It largely seems to stem from the Yoda line that Luke was too old to begin the training at age...20? Or whatever he was. It makes no sense in a real-world sort of way - that parents would give away their children at age 4. Lucas could have easily made the youngest Jedi initiates around 12 and it would all be fine. (And before someone argues that this is not the real world - I know it isn't, but real world rules of human nature and logic do apply in Star Wars, that is mostly consistent).

Maybe Lucas was trying to toss in some nuance -- that the Jedi order was flawed. Or maybe he just wanted to set up the scene of Anakin killing younglings (cringe-worthy term) because he couldn't think of another way to demonstrate to the audience that Anakin bad now. Whatever the reason, it bugged me from the moment it happened. Some of the things I dislike about the PT had to grow on me, but four-year-old Jedi kids bugged me from the get go.

#9
El Chalupacabra

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A slight tangent, but this is one thing from the long list of "things that irritated me about the PT". There is no good reason to make Jedi training start that young.
 

Short answer is because George Lucas came up with the idea of Jedi.  I never had a problem with jedi being required to start young as a policy. The EU did have exceptions of course, and so were both Anakin and Luke.  And Rey for that matter (assuming she isn't revealed to have been a child jedi that had her memory force wiped to protect her). 

 

But I do have a theory...

 

While I am not aware of Lucas explicitly stating what exact real life influences went into creating the jedi, here are a few things that are very likely to have influenced him:

 

1. European medieval knights:  boys began to train to become a knight as early as age 7 as squires, and received knighthood  usually around age 21.  This is analogous to padawans and jedi knights.   To be a knight, you had to be some type of nobility, and one way to look at the force is this: those who could use the force were in a way a type of nobility.   King Arther and Merlin are often cited as influences for Luke and Obi Wan.  

 

2. Samurai:  Much like their European counterparts, samurai (who can be argued as the Japanese equivalent to knights) began training at a very young age.  As early as age 3.   The samurai sword seems to be an influence on light sabers, and the samurai code of honor seems to influence how jedis act.  

 

3. Buddhist Monks (including Zen, Tibeten, Shaolin, etc): oftentimes, monks began at a very early age.  The concept of chi is likely an influence Lucas had for the idea of the Force.  Shaolin robes in particular seem to have influenced jedi robes.  Also, aspiring shaolin monks are assigned to a master, who trains them until they are ready to become shaolin.  Kung Fu and weapons training are obvious influences, too.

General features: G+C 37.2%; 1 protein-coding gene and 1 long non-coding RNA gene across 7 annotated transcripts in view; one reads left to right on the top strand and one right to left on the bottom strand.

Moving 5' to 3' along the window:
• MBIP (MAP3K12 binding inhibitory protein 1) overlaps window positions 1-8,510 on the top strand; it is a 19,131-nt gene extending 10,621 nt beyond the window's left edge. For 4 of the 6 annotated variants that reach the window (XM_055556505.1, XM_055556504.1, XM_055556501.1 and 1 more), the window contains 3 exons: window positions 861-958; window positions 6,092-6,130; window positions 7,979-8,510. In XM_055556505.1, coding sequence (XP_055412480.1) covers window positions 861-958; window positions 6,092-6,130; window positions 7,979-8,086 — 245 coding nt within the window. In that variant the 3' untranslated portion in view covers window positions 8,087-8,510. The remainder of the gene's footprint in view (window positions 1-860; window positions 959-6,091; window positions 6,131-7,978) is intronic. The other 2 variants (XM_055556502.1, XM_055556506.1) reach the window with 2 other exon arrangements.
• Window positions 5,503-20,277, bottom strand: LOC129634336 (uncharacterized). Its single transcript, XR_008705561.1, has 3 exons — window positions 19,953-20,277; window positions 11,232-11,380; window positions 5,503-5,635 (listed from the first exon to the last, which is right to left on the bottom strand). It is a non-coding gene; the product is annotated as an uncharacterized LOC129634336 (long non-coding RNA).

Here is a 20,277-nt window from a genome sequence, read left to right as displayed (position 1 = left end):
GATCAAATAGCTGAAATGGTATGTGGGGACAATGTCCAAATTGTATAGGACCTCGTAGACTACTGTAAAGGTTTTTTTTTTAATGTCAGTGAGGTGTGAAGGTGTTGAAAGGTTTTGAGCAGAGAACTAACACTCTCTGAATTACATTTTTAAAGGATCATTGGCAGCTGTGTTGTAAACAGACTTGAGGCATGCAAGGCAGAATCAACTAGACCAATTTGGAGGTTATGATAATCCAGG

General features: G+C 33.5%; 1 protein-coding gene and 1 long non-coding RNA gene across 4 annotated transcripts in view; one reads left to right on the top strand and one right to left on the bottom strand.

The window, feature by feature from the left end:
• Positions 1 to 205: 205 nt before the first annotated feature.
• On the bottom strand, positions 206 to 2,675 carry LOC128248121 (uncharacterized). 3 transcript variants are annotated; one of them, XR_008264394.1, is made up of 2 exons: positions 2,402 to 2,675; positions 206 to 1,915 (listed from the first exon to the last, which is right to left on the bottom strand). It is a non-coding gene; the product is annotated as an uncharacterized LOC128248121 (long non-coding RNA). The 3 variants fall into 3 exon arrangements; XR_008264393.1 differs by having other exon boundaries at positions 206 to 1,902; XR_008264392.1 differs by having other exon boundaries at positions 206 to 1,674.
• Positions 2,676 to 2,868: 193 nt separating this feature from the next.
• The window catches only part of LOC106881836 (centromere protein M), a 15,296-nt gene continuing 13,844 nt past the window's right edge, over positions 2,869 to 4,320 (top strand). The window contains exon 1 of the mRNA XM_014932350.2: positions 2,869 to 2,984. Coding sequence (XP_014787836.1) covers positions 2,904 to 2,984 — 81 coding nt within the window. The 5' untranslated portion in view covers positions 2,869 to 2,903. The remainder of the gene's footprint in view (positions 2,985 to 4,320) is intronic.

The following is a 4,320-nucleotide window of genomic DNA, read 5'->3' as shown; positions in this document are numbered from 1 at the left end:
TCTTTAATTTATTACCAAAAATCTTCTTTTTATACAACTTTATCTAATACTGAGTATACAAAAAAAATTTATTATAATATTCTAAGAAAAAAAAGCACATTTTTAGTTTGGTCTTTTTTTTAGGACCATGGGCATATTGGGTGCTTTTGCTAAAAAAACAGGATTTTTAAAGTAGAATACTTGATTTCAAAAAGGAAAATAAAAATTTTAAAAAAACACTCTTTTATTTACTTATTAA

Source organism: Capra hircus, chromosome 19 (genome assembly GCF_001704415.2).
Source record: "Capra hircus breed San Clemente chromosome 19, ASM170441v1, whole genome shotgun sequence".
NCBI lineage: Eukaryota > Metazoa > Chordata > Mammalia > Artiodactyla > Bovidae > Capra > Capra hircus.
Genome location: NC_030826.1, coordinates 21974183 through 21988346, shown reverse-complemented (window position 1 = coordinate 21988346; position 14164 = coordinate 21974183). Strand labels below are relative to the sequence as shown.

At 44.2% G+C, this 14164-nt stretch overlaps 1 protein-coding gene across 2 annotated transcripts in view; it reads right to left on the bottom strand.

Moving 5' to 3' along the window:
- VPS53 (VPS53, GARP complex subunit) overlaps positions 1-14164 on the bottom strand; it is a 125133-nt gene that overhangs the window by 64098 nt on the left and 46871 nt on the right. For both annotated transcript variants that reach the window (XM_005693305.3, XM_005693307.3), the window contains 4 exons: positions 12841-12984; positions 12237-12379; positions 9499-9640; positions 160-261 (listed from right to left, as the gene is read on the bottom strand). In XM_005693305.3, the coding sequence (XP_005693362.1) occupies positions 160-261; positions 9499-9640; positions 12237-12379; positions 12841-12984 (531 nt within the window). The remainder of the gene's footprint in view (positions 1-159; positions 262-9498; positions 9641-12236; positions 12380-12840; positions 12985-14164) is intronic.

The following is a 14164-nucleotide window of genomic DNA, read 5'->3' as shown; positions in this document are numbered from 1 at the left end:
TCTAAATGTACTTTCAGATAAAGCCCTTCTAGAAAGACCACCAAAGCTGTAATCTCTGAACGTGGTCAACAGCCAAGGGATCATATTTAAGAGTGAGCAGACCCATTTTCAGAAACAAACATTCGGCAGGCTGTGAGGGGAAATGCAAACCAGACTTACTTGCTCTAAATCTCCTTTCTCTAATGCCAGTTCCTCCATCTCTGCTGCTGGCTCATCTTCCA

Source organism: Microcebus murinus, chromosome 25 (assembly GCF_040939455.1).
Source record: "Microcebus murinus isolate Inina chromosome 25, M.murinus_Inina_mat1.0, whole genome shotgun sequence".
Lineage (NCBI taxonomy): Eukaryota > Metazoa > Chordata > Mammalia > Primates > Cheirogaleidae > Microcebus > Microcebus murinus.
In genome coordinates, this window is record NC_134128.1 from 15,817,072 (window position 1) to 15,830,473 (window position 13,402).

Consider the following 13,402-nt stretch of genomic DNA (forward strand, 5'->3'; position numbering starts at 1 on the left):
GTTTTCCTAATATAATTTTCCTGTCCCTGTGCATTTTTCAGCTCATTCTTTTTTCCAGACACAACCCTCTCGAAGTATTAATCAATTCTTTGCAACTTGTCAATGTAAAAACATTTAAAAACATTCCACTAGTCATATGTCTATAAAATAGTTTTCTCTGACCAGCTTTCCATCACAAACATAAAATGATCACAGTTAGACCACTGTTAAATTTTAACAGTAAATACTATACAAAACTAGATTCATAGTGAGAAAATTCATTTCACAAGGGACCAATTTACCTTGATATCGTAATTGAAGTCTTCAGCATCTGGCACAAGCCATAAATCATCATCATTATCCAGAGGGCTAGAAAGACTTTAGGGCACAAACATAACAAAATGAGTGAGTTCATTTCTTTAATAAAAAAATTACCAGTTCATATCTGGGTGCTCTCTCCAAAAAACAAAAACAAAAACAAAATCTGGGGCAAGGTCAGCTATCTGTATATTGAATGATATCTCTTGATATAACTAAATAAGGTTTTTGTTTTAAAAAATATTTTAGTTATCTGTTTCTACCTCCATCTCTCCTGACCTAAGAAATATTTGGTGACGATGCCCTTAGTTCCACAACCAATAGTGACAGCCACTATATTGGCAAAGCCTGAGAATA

4.  Catholic Church monastic orders:  also started training in childhood.  Also, the way the jedi order was modeled, it always seemed to me the Catholic Church, especially the monastic orders influenced the idea of the jedi order.  

 

So basically what ties all of these possible influences is that they all start at an early age, with the belief that in order  to be properly trained, one must start at an early age.  I think THAT is why Lucas wrote the jedi as he did. 



#10
El Chalupacabra

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Now I know maybe there are slight differences in that I'm guessing the parents "willingly" give their kids over to the Jedi when they come knocking. Does that really matter though?

 

Well yeah.  Kidnapping and slavery are certainly morally worse than the parents willingly making a child a ward of the Jedi Order.

 

 

 

Which adds another level to Luke, who had real friends who weren't Jedi, and ended up being able to do something that nobody else could do because of his emotional connections. I think that probably connects to the hubris he describes. But, yeah, I think that the theme that came out of the prequels and does "change" the OT is that the Jedi were messed up, and not just the heroes that we imagined.

 

It would be an interesting notion to explore.  Unfortunately, Luke's later experience didn't really make a good case for it.

 

I agree with you on both.

 

If I were to compare the Jedi practice of training at a young age, to the First Order I would say this:

 

Jedi are not compelled against their will to train.  Usually, it seems that joining the jedi order improves their lives (especially for those who live in poor conditions prior to the order, like Anakin, Luke, and Rey) despite the sacrifices they have to make.  I think comparing the jedi to european knights, samurai, shaolin monks, and the Catholic monastic orders is a valid comparison. 

 

The First Order compels their conscripts.  They are literally kidnapped.  I think you can make a partial comparison to the spartan military academies, and a direct comparison to the Hitler youth.  

 

So, yeah, HUGE differences.



#11
The Choc

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There are differences for sure, I wasn't saying it was exactly the same. I don't think I ever said that. But obviously there are similarities too. I get that Jedi can leave the Jedi Order, but all evidence suggests none do. There are many many Jedi and they've existed for a thousand generations. Based on what we've seen only 20 ever have left the Order, right? The whole Lost 20 thing? So it doesn't seem like it's a real choice for any of them to make. Maybe thats because being a Jedi is so great that none ever want to leave. Maybe it's because they are indoctrinated from such a young age that they just can't.